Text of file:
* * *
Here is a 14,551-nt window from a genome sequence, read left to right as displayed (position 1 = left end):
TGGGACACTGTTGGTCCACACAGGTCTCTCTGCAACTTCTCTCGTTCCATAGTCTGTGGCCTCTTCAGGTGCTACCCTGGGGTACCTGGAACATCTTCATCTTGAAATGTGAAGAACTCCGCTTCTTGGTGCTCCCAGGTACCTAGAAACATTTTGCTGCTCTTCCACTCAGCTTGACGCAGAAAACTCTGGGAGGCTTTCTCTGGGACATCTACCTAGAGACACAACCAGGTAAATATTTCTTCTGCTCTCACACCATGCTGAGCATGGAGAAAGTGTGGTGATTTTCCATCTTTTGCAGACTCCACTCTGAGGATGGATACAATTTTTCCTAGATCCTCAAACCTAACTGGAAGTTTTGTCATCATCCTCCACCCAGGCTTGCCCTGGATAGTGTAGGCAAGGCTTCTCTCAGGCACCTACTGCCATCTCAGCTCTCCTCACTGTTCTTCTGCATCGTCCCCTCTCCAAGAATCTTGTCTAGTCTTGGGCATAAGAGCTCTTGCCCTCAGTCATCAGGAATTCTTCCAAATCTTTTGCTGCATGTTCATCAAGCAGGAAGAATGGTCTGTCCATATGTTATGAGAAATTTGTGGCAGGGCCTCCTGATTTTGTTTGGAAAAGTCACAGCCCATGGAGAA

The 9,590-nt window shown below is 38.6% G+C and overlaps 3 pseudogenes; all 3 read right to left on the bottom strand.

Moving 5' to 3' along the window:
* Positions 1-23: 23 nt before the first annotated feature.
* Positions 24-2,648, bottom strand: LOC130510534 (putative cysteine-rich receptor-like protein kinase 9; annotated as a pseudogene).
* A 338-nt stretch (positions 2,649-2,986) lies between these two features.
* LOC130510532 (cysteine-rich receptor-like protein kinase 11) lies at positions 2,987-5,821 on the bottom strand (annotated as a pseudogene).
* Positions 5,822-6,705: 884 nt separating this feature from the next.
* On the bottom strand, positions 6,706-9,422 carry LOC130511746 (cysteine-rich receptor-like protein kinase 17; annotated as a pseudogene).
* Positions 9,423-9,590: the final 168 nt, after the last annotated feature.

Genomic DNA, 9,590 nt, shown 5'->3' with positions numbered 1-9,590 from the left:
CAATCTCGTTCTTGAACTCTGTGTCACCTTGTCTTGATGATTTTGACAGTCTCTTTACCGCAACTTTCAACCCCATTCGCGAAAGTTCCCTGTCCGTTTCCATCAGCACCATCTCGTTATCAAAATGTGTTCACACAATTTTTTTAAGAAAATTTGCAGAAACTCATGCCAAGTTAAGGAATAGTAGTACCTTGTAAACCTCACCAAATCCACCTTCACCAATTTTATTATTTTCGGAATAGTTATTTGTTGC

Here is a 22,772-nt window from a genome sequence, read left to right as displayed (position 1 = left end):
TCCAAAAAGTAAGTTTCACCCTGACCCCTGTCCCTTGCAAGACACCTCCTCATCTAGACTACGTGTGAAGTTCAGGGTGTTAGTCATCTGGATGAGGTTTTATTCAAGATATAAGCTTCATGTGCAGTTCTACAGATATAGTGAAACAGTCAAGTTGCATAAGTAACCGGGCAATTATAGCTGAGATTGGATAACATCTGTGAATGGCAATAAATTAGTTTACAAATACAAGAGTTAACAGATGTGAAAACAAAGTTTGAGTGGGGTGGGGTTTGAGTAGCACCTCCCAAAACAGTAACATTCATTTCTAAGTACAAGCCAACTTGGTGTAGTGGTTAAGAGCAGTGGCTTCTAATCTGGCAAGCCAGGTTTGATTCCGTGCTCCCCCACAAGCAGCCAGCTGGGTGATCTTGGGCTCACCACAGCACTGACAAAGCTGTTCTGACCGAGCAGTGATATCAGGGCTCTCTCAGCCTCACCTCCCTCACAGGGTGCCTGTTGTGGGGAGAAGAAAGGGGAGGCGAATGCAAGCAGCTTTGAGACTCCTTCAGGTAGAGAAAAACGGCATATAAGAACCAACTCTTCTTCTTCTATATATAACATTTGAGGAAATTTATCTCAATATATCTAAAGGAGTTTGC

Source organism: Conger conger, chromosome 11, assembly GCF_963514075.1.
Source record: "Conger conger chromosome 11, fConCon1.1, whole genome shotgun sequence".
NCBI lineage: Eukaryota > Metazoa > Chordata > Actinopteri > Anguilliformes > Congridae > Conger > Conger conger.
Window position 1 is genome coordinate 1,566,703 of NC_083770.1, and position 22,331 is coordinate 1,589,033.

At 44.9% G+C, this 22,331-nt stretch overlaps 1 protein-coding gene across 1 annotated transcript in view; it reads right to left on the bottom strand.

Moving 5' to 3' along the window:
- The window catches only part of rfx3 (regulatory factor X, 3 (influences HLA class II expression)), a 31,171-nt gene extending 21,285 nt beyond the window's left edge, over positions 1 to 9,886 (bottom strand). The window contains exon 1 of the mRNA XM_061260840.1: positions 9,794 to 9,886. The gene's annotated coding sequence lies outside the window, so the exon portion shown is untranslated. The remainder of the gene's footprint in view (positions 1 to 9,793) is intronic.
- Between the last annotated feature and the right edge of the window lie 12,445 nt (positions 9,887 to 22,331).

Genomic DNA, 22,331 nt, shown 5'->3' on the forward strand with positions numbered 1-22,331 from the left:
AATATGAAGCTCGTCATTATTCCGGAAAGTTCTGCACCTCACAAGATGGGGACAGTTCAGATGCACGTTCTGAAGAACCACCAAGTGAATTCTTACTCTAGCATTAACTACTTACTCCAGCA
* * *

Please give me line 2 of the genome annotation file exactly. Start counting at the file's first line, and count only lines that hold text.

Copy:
TGGGACACTGTTGGTCCACACAGGTCTCTCTGCAACTTCTCTCGTTCCATAGTCTGTGGCCTCTTCAGGTGCTACCCTGGGGTACCTGGAACATCTTCATCTTGAAATGTGAAGAACTCCGCTTCTTGGTGCTCCCAGGTACCTAGAAACATTTTGCTGCTCTTCCACTCAGCTTGACGCAGAAAACTCTGGGAGGCTTTCTCTGGGACATCTACCTAGAGACACAACCAGGTAAATATTTCTTCTGCTCTCACACCATGCTGAGCATGGAGAAAGTGTGGTGATTTTCCATCTTTTGCAGACTCCACTCTGAGGATGGATACAATTTTTCCTAGATCCTCAAACCTAACTGGAAGTTTTGTCATCATCCTCCACCCAGGCTTGCCCTGGATAGTGTAGGCAAGGCTTCTCTCAGGCACCTACTGCCATCTCAGCTCTCCTCACTGTTCTTCTGCATCGTCCCCTCTCCAAGAATCTTGTCTAGTCTTGGGCATAAGAGCTCTTGCCCTCAGTCATCAGGAATTCTTCCAAATCTTTTGCTGCATGTTCATCAAGCAGGAAGAATGGTCTGTCCATATGTTATGAGAAATTTGTGGCAGGGCCTCCTGATTTTGTTTGGAAAAGTCACAGCCCATGGAGAA